Rice Building

For the building in Houston, Texas see Rice Lofts

The Rice Building, originally known as the Hall Building for Benjamin Homer Hall who built it, is a triangular historic high Victorian Gothic structure with Moorish architecture window arches in Troy, New York.[1] Built in 1871 for attorney, author, and poet Benjamin Homer Hall who served as City Clerk of Troy, it is located at 216 River Street on the corner with First Street. It has been attributed to the firm of Vaux and Withers, the partnership between Calvert Vaux and Frederick Clarke Withers[2][3] after the death in a steamboat accident of Andrew Jackson Downing. More recent scholarship by a professor suggests George B. Post was the building's architect.[4] It is part of the Central Troy Historic District.

Rice Building
Rice Building Troy.jpg
Rice Building in 2009, post 1913 fire that damaged the top floor and resulted in roof towers being destroyed
Rice Building is located in New York
Rice Building
Location216 River Street, TroyNY
Coordinates42°43′52″N 73°41′35″W / 42.731006°N 73.693144°W / 42.731006; -73.693144Coordinates: 42°43′52″N 73°41′35″W / 42.731006°N 73.693144°W / 42.731006; -73.693144
ArchitectVaux and Withers
Architectural styleVictorian Gothic
Part ofCentral Troy Historic District (#86001527)

Originally 6 stories with 3 towers on the roof, a fire damaged the top floor and it was removed along with the towers. In more recent decades, the building fell into disrepair after it was foreclosed on in the 1980s. An effort to save it was launched and it was restored in the 1990s. A nonprofit entity called Rice Building Incorporated was created to turn it into a business incubator center. With support from State Senator Joseph Bruno, New York State provided $2 million for the project. The architecture firm Lepera & Ward headed the project.[3] Ganem Contracting was also involved in the project and photographed the work and many architectural details.[5] The origins of the name Rice Building are not known.[6]

Benjamin Homer HallEdit

The building was originally known as the Hall Building for attorney and poet Benjamin Homer Hall (November 14, 1830 - April 6,1893)[1][3][7] who had it built. Hall was educated at Harvard University and served as City Clerk of Troy. The building may have been an inspiration for New York City's Flatiron Building. [8] Hall wrote A Collection of College Works and Customs (ca. 1850), History of Eastern Vermont, from its Earliest Settlement to the Close of the Eighteenth Century (1858), and Bibliography of the Unites States (1860).[7] He married Margaret McCoun Lane, the daughter of Jacob L. Lane of Troy. [7]

A collection of his and his father Daniel Hall's papers include correspondence with Amos Eaton, ( geologist and founder of Rensselaer Institute), Edward Everett, William H. Seward, Hamilton Fish, Robert Todd Lincoln, Horatio Seymour, William L. Marcy, John E. Wool, and Asa Fitch.[7]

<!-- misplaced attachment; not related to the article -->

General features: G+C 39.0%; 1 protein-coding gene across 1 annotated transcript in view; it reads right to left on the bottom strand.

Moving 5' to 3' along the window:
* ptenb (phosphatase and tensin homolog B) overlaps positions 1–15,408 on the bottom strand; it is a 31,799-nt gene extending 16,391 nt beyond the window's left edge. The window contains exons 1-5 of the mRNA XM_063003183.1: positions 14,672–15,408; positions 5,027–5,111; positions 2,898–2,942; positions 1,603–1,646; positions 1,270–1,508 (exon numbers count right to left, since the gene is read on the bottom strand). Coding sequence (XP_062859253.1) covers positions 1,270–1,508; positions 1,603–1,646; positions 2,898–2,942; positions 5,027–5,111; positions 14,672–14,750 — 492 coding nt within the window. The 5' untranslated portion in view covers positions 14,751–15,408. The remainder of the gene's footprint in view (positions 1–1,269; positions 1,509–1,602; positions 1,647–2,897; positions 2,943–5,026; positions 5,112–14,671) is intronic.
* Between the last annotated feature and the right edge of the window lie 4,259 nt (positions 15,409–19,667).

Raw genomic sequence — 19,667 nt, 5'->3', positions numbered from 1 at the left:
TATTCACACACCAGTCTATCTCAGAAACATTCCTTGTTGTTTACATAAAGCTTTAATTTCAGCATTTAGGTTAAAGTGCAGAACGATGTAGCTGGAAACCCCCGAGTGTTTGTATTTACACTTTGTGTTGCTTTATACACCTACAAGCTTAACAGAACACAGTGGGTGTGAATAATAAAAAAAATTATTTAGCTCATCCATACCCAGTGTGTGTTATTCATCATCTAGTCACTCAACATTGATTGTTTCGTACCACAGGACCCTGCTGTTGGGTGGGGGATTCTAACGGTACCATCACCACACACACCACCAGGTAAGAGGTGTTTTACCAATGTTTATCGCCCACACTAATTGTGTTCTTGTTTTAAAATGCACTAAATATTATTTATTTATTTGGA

The upper floor and roof towers were damaged by a fire in 1913[3] 1916,[4] or 1920 (when a fire struck River Street),[9] depending on the source.

Other infoEdit

The building was constructed on the site of Lane's Row[10] and replaced structures on that site[11] Edgar Holloway made an etching of the building in 1974.[12] The building appears in the Martin Scorsese film, based on Edith Wharton's 1920 novel, "The Age of Innocence (1993 film)" as a law office in New York City.[13] The building was sold in 2016 for $800,000 to Tai Ventures.[9] Rensselaer Polytechnic Institute was involved in saving and restoring the building.[14] The building features pointed-arch polychrome voussoirs.[15] A plan to restore the building to its original aspect with architectural features including the towers was proposed by Joseph Michael Kelly, Architect and Engineer in 2015.[4]


  1. ^ a b Mandat, Laura Christine (September 1999). "Rice Building to nourish young business". Rensselaer Polytechnic Institute.
  2. ^ "Vaux & Withers - Companies". EMPORIS GMBH.
  3. ^ a b c d "Rice Building :: Archival Image & Media Collection". Art Institute of Chicago.
  4. ^ a b c Anderson, Eric (31 August 2015). "New owners may restore spires edifice lost to fire". Times Union.
  5. ^ "Rice Building". Ganem Contracting Corporation.
  6. ^ Rittner, Don (2013). Troy Revisited. Arcadia Publishing. p. 20. ISBN 9780738599342.
  7. ^ a b c d "Benjamin Homer Hall Papers: Manuscripts and Special Collections: New York State Library". www.nysl.nysed.gov.
  8. ^ "Home - Tai Ventures". Tai Ventures, LLC.
  9. ^ a b Robarge, Mark (January 9, 2017). "Nonprofits to share in proceeds of Rice Building sale". Troy Record.
  10. ^ Rittner, Don (October 1998). Troy - Images of America. Arcadia Publishing. p. 32. ISBN 9780738557557.
  11. ^ "NEB&W Guide to Troy, NY Not Modeled - Rice Building - NEB&W Railroad Heritage Website".
  12. ^ "Rice Building, Troy, NY (etching)". New York Heritage.
  13. ^ "Filming In Troy – Troy, NY". City of Troy.
  14. ^ content://media/external/file/348569
  15. ^ Franco, Jim (October 11, 2014). "T-Spin: Rice Building to change hands".